TO: MINISTER OF STATE FOR HOUSING AND PLANNING. BRANDON LEWIS MP
The Housing Bill will take away public funding from affordable homes for rent, instead funneling money into ‘Starter Homes’ that only the rich can afford. It will make it easier for private landlords to evict renters, and do nothing to control private rents.
The bill will also force cash-strapped councils to hand over millions of pounds to housing associations to allow them to sell their properties cheaply, and replace secure tenancies with ones as short as 2 years
Social housing has been the bedrock of many communities for the past 70 years. It pays for itself and 30 years ago provided homes to one in three British people, allowing people and communities to thrive. We are not against people buying a home, but this must not be at the expense of social housing for those who can’t afford to buy.
For more information on this campaign and petition go to Defend Council Housing
You can also write to the House of Lords where the bill is being debated now
Housing and Planning Bill 2015-16
Tomorrow (16th April 2015) Shelter is taking their campaign for more affordable homes to the streets. The streets of Brighton……
So stop by and say hello – they’ll be in Jubilee Square from 11am – 3pm tomorrow. Or better still, if you have a spare half hour, come and give them a hand. Take a look at Shelters blog to find out more about what they’ll be doing on the day.
They’re campaigning in Brighton tomorrow because without enough affordable homes:
- house prices go up so fewer people can buy
- more people are forced into unstable and expensive private renting
- fewer people can rent social housing
So finding somewhere to live becomes more difficult for everyone.
Which is why Shelter will be asking the people of Brighton to sign their petition for more genuinely affordable homes, where they’re needed most.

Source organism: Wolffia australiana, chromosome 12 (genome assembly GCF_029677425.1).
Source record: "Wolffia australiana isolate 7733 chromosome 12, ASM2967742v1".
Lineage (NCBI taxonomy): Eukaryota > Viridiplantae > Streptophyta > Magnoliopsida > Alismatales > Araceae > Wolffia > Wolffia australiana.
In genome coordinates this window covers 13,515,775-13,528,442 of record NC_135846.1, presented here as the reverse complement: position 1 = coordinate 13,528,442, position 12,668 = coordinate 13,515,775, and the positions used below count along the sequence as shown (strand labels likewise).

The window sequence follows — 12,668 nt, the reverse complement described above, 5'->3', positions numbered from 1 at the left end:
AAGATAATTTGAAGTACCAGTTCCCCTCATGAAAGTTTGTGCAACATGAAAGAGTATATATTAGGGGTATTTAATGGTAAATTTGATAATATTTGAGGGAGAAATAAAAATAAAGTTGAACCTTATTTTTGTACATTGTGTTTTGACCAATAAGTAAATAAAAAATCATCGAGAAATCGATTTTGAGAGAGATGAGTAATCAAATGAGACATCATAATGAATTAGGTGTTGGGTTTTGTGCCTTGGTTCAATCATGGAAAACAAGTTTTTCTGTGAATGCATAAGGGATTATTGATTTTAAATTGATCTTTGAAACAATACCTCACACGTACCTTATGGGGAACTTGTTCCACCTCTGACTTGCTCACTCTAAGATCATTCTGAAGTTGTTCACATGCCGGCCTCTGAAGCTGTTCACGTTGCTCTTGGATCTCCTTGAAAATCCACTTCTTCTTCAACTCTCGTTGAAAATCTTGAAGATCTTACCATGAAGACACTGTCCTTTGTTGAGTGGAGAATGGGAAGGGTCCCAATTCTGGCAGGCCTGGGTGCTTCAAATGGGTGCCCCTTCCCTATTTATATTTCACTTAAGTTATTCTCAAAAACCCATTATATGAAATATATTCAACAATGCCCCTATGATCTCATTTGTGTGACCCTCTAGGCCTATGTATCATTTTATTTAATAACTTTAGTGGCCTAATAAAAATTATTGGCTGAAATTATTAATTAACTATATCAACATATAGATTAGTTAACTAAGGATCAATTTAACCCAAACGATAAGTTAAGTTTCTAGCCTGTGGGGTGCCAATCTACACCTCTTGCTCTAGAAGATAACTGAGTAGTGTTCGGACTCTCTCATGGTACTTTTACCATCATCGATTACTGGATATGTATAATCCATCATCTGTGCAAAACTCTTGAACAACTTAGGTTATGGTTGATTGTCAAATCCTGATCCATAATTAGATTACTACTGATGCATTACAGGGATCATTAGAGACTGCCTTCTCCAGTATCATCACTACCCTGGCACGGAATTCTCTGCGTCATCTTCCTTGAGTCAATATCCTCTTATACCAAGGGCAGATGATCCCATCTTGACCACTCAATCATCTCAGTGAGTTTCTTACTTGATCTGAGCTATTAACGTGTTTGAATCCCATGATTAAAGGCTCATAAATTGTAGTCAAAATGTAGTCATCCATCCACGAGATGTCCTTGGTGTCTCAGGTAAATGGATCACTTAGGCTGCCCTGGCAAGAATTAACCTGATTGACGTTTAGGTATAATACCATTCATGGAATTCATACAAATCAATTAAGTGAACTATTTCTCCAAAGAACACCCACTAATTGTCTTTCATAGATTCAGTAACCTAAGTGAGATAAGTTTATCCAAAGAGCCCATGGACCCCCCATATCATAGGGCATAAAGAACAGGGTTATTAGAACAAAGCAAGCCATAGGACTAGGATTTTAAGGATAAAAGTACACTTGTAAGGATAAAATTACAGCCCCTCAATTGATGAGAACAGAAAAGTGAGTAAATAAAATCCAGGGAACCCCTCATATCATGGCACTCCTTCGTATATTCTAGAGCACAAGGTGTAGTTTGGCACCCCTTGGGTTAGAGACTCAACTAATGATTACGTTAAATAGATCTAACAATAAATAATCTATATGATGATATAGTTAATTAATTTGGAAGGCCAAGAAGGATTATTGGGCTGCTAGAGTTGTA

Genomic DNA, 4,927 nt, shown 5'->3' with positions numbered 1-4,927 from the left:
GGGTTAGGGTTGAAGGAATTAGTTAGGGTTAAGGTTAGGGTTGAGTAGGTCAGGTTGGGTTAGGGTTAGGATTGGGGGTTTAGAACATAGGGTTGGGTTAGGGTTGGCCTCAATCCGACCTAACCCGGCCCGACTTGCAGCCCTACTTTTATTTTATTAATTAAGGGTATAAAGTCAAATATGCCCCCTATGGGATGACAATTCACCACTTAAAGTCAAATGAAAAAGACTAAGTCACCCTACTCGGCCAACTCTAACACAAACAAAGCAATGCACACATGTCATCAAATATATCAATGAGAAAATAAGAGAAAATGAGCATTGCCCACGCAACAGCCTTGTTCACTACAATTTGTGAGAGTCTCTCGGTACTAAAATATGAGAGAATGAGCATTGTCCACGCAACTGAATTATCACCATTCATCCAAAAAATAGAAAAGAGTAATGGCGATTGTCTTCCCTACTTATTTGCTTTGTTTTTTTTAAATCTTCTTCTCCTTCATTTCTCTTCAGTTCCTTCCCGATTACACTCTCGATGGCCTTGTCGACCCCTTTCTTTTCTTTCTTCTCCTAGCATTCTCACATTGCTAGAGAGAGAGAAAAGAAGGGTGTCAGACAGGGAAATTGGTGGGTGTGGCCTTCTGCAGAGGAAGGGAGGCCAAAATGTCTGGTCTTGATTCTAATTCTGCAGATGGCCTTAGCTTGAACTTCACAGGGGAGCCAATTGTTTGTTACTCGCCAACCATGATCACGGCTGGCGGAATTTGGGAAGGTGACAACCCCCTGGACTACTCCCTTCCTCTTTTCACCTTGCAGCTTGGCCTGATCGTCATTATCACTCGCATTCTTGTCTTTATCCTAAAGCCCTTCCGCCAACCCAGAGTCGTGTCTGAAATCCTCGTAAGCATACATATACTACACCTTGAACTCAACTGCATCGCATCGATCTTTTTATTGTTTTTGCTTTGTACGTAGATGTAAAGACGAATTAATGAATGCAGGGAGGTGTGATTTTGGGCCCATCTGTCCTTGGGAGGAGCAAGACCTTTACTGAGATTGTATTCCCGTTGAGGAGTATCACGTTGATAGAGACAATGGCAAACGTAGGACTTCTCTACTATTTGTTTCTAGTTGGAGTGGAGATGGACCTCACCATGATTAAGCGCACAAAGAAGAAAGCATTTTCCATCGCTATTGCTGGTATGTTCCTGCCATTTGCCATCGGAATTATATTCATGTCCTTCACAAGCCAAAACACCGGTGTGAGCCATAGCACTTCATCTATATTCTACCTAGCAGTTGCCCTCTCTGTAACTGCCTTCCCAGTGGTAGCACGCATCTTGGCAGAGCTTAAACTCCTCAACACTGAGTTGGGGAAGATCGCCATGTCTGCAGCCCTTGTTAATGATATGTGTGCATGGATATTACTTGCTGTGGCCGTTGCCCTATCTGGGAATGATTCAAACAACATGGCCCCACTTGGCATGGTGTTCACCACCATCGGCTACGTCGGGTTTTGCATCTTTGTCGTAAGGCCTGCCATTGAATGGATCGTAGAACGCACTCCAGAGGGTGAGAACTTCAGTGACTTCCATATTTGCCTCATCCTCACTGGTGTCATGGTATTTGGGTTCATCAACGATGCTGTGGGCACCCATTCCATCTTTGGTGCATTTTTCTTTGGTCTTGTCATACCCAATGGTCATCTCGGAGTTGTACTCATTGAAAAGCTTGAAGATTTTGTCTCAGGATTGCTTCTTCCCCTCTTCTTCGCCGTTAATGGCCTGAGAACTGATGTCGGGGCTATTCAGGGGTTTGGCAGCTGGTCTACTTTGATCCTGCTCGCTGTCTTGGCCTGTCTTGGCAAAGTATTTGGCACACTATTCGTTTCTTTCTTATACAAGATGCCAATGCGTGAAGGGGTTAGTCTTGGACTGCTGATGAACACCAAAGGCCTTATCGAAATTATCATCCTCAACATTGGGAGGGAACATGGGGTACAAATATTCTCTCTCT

Please email Shelter at firstname.lastname@example.org if you’d like to help out or for more information.
Hopefully see you tomorrow!
Fed up with rip off agency fees in the private rented sector? The figures are clear:-
“…Most agents charge for checking references, but costs range from as little as £6 to £300, according to the study. Renters can also be hit by charges ranging from between £15 to £300 for simply renewing their tenancies. Some agents charged £300 for credit checks that are widely available for £25.
Even when moving out of a property, almost half of the 353 agencies polled by Citizens Advice said they charge an average ‘check out’ fee of £76….”
As published by Citizens Advice here>>
To add insult to injury, which other market charges both parties?…this being both the renters and the landlords!!! There NEEDS to be regulation.
Oh, and did you know???… “…A fees ban was introduced in Scotland in 2012 and there is no clear evidence to suggest it has led to an increase in rental prices….”
As published by Citizens Advice here>>
Take a stand, pass this on, let others know!
….let’s continue and really show the MPs how important housing is.
A post on Generation Rent by Alex Hilton explains an easy way to implement a National Register of Landlords.
The national register is simple, and it would be used by local authority housing enforcement teams.
- All tenancies are required to be registered.
- Local enforcement teams log their landlord enforcement actions.
- The system automatically alerts any authority where that “dodgy” landlord has registered a tenancy of a list of properties in that authority where that landlord operates.
- Authorities prioritise this list for inspection.
- Authorities compile a list of properties where no one is registered to vote or where there are council tax arrears and deletes from the list all known social tenured homes.
- Authorities delete from the list all registered private tenancies.
- Authorities prioritise this list for inspection as they are highly likely to be unregistered private tenancies.
Due to the implementation of a blanket licensing scheme in Newham, that authority has been able to focus its enforcement resources using the information detailed above. Furthermore, they are recouping an estimated £1.3 million in previously unpaid Council Tax.
See More….and sign the petition….
Let’s implement a national register of landlords
“….The growth of the private rented sector in the last 20 years has seen a huge rise in amateur landlords across Britain. Currently 72% of landlords rent out just one property and 88% rent out less than three properties; furthermore, the huge majority are not part of professional industry bodies or accreditation schemes. Due to the lack of regulation in the sector, though, these figures remain estimates – the government does not actually know how many landlords are currently operating in the country…..” (Generation Rent)